Mike Woodson says this is no time to panic for 3-9 Knicks

Knicks head coach Mike Woodson looks towards guard

Knicks head coach Mike Woodson looks towards guard J.R. Smith during the first half against the Detroit Pistons. (Nov. 19, 2013) (Credit: AP)

PORTLAND, Ore. -- Some Knicks have sounded the alarm, and Mike Woodson, already unhappy with what he's been seeing, doesn't like what he's hearing.

After the Knicks' fifth straight defeat, a 98-89 loss to the Wizards on Saturday night, Carmelo Anthony said he's worried about his teammates putting their heads down and losing confidence. J.R. Smith thinks the Knicks are feeling pressure. Earlier in the week, he said "I'm panicking" because of their rough start.

"They shouldn't feel pressure," Woodson said after practice on Sunday. "I think we're two games out with a lot of games left. Panic word shouldn't even be an issue. The issue is how can we come together as a group and figure out how to play consistent basketball for 48 minutes? So I don't know what J.R. is talking about.

"It shouldn't be panic time. It's too early in the game for that."

But the Knicks are 3-9 as they begin the Western Conference leg of this four-game trip Monday night against the Blazers. From there, the Knicks play at the Clippers and Denver.

If the Knicks truly are rattled and don't find a way to execute better offensively and stop three quick and talented point guards in Damian Lillard, Chris Paul and Ty Lawson, they could go winless on this trip. John Wall torched them for 31 points Saturday night.

Even with the vote of confidence he recently received from Madison Square Garden executive chairman James Dolan, returning to New York 3-12 wouldn't be good for Woodson.

"If we panic, we might as well shut the season down," Raymond Felton said. "It's no need to panic. We've just got to figure this thing out."

There have been several constants for the Knicks -- all negative. They're not making shots and forcing too many of them. Woodson said they talked at practice about making the extra pass and not settling for long jumpers.

The Knicks shot 14-for-38 (36.8 percent) in the second half against Washington, including 6-for-18 from three-point range. They also have defensive deficiencies on the perimeter and in the paint.

They miss Tyson Chandler, who will be out at least another two weeks with a broken bone in his right leg. Felton remains hobbled with a pinched nerve in his hip. The point guard, who wasn't playing well when he was healthy, said it would take a "miracle" to play against the Blazers, adding "wishful thinking, L.A."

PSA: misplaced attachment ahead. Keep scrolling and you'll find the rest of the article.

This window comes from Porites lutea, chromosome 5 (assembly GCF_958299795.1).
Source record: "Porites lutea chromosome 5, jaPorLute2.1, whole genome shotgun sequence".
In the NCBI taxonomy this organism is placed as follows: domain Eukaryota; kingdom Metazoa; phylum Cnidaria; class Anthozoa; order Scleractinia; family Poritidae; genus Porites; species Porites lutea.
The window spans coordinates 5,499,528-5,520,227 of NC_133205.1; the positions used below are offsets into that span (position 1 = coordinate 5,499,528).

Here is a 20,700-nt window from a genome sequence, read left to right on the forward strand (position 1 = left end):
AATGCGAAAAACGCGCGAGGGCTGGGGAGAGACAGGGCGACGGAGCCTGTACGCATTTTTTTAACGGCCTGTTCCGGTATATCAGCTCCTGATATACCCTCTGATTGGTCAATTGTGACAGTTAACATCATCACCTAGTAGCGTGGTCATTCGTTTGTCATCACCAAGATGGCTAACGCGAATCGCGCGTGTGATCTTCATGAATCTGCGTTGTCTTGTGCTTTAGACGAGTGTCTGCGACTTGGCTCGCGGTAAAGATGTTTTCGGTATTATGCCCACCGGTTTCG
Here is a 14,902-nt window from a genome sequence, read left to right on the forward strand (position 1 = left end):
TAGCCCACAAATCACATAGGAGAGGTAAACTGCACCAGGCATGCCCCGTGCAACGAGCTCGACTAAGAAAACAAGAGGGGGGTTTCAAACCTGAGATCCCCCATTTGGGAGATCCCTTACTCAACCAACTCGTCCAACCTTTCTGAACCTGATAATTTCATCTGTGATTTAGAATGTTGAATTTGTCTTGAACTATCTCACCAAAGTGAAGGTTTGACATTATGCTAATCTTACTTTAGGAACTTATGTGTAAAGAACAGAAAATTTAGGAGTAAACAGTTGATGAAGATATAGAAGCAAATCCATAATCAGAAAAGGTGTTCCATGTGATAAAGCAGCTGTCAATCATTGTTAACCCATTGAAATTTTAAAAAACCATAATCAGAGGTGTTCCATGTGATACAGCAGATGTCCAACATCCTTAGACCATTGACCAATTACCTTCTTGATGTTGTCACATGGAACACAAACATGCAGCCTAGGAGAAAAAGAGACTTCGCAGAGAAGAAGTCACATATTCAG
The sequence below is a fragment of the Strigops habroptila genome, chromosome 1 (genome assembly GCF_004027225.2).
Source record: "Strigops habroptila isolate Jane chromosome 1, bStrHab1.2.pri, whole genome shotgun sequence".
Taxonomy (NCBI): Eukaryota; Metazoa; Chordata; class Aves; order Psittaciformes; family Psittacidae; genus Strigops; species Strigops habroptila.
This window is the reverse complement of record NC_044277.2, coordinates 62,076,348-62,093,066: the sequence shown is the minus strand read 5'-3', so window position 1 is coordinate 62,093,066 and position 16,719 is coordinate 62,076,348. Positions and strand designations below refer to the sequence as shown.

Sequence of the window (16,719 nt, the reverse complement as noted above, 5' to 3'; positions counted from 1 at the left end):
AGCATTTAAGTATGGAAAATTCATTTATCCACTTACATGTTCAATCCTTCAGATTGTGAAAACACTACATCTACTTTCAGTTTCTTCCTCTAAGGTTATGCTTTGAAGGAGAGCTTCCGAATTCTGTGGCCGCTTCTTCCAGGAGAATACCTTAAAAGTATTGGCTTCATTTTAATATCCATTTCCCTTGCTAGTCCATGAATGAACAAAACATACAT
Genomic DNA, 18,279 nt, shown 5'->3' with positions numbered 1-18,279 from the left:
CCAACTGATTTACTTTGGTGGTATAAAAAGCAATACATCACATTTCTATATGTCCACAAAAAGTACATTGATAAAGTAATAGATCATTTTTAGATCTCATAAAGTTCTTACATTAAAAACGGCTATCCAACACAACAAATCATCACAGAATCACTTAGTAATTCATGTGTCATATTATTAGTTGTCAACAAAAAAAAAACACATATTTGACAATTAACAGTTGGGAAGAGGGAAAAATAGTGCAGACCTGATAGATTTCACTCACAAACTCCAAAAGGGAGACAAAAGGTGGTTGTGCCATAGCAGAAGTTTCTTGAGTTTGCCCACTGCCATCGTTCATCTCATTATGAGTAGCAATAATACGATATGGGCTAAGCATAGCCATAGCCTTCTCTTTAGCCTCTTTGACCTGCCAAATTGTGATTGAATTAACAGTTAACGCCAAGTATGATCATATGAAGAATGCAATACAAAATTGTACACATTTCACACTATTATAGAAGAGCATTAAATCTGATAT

Other teams find ways to win without key players. The Knicks did last season but haven't been able to thus far. Because of the injuries and the minutes restrictions on Kenyon Martin and Amar'e Stoudemire at the start of the season, Woodson still is juggling lineups and rotations.

"It's hard because you got two starters that are not in uniform," he said. "I don't know what kind of team we really have. We haven't had a full deck. Somehow we have to get to that just to see where we are. Until we get there, we got to somehow maintain and hold this thing down so it don't get too far out of whack."

One positive Saturday night was Stoudemire's 5-for-5, 12-point performance in 21:37. He and Martin had "recovery days" Sunday, according to Woodson. He hopes to have Stoudemire against Portland and believes he can continue to be productive.

"I think we can get back to that because that's what we saw last year before he went down that last time," Woodson said. "At the end of the day, we need a win. That might shed light on our ballclub in terms of making us feel good about ourselves. Nobody likes losing. The only way we're going to get out of it is we have to do it ourselves."

The Dolan family owns

controlling interests in the Knicks, Madison Square

Garden and Cablevision. Cablevision owns Newsday.

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